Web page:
The issue of seat belt laws has always been a difficult one in Utah. Everyone acknowledges that seat belt usage is a smart, cheap, easy to use safety feature that dramatically improves survivability rates in automobile accidents, however debate rages over if it is the states place to mandate the wearing of safety belts while driving.
A tenuous compromise has been reached that says that an officer can not specifically pull an individual over for driving without a seatbelt, but can add it as a secondary offence if an officer happens to notice that a driver or passenger did not have a seat belt on at the time that they were pulled over. At that time, a fine could be issued of $45 ($30 if the person who received the ticket went to a defensive driving program), and the driver would have to deal with that on top of any other issues that arose during the traffic stop.
Senator Luz Robles (Democrat – Salt Lake City) is proposing a slight modification to the law and has started to cause some to stir.
SB 128 – Safety Belt Amendments, if successful, would allow the police to pull someone over specifically for not wearing a seat belt if they are driving on a road with a speed limit of 55 miles per hour or faster – on roads below 55 miles per hour, it would still be considered a secondary offense, and a person would only receive a fine if they were pulled over for something else.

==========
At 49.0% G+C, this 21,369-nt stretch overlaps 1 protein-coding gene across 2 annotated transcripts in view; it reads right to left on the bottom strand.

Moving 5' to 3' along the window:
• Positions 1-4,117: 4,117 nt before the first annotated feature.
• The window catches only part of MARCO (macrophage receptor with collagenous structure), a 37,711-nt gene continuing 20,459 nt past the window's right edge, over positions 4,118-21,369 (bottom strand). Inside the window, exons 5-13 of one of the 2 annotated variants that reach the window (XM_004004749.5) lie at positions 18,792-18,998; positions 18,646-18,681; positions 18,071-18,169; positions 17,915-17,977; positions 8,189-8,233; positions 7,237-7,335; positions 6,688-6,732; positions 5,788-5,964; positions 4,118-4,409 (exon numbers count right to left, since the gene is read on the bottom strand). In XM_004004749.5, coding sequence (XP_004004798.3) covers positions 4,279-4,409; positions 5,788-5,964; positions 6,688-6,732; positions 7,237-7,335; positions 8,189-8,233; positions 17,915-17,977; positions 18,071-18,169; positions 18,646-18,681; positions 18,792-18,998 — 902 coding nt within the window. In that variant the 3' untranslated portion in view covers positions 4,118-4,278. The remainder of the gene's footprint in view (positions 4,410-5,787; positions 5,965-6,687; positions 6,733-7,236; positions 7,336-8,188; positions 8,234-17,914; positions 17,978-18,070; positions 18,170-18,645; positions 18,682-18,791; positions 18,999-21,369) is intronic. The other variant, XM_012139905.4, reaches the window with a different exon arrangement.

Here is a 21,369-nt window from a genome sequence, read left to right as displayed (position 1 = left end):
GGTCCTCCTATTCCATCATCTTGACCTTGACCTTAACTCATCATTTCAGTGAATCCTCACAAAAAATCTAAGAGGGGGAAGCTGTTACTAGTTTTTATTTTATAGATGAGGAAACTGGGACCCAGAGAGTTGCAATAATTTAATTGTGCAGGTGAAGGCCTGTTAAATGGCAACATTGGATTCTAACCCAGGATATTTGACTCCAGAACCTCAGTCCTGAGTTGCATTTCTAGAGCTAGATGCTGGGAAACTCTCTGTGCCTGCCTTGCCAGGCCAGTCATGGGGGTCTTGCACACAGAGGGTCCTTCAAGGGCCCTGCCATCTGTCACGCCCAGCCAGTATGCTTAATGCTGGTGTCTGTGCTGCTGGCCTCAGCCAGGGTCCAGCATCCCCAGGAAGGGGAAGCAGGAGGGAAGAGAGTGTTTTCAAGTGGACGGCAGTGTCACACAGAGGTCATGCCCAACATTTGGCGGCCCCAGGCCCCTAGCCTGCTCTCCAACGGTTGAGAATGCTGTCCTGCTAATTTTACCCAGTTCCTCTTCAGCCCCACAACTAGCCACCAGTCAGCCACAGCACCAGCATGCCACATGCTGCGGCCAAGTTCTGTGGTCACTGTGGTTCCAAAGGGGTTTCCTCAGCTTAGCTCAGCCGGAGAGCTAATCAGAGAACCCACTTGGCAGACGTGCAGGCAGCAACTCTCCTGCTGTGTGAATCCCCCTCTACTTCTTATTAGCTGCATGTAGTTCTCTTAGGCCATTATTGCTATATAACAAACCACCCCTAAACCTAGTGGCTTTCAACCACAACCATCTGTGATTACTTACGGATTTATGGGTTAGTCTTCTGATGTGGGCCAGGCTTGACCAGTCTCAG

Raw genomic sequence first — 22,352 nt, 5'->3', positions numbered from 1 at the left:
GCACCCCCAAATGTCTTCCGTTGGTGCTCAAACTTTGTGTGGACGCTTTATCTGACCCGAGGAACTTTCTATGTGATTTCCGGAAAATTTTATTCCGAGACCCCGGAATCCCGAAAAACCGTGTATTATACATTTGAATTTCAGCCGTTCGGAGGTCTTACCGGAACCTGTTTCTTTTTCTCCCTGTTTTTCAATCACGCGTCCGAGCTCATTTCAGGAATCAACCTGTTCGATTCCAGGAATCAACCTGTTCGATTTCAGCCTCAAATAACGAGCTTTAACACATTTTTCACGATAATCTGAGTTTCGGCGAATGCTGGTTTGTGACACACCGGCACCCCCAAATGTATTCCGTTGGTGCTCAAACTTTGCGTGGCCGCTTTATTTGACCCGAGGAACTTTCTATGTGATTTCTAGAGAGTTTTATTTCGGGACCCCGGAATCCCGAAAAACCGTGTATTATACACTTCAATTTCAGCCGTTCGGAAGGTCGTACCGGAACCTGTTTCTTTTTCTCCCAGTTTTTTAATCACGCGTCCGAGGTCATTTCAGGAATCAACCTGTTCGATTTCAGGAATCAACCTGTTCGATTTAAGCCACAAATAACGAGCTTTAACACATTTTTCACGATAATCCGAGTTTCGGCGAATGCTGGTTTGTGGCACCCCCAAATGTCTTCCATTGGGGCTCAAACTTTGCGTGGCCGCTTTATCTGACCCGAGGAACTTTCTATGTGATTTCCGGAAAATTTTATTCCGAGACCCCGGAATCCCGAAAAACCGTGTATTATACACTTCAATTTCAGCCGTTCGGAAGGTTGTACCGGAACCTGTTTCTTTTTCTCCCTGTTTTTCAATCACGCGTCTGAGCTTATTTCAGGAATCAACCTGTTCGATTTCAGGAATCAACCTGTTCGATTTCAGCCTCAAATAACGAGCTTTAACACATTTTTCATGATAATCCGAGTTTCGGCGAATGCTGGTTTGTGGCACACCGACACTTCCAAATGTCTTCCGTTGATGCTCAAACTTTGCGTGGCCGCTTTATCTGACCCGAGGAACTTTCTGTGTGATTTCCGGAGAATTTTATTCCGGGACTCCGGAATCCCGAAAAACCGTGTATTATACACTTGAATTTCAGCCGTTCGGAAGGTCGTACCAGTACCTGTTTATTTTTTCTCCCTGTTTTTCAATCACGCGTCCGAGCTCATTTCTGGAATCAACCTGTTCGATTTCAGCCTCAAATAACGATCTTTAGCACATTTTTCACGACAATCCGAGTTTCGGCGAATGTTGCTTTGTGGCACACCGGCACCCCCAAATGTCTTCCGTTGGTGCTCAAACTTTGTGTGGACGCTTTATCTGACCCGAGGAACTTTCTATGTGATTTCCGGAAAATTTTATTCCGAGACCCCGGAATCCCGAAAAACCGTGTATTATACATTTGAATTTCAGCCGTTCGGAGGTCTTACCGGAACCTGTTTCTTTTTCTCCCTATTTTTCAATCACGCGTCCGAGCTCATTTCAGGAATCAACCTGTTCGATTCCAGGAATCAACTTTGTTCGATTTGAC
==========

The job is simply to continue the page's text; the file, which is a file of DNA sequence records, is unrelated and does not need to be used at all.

The bigger issue behind Robles’ bill is the question of state involvement in personal decisions of health and safety. The traditional argument has been that, in order to require safety measures, there has to be a compelling state interest for the government to consider intervening. This was at the core of the Smoking in Cars with Children bill Representative Patrice Arent (Democrat – Salt Lake City) successfully passed last year. The argument then was that a child had no control over the situation and the state could be burdened by future health care costs if such a bill did not pass and, so, lawmakers eventually gave the stamp of approval to the bill. But, with seat belt usage, the argument is slightly different – after all, a person inherently consents to the dangerous situation of not wearing a seat belt if they choose to hop behind the wheel and drive unprotected.
For this reason, some consider any type of seat belt law a sign of a so called “nanny state” where the government is punishing those who willingly make the decision to engage in dangerous behavior – it is their right, they say, to be stupid. Supporters of seat belt laws argue that there is a state interest, noting that those who choose not to wear a seat belt are more likely to have more severe injuries if they are involved in a wreck and that, when they receive treatment, the cost of recovery is much higher than it otherwise could have been, thereby driving up insurance and health care costs for everyone.
On Tuesday, UDOT reported that, of Utah’s 219 traffic fatalities last year, nearly half of all deaths were the direct result of a driver or passenger not wearing a seat belt.
Because of the general anti-government sentiment that exists on the hill, Senator Robels will have a hard fight in front of her as she attempts to pass this legislation. This bill would save lives and provides a clear, but not overwhelming, punishment to those who choose not to buckle up.
To contact Senator Robles, click here or call 801-550-6434.
Impact on Average Utahn:
High Impact 5 . 4 . 3 . 2 . 1 . 0 No Impact
Need for Legislation:
Necessary 5 . 4 . 3 . 2 . 1 . 0 Unnecessary
Sound Legislation 5 . 4 . 3 . 2 . 1 . 0 Clunker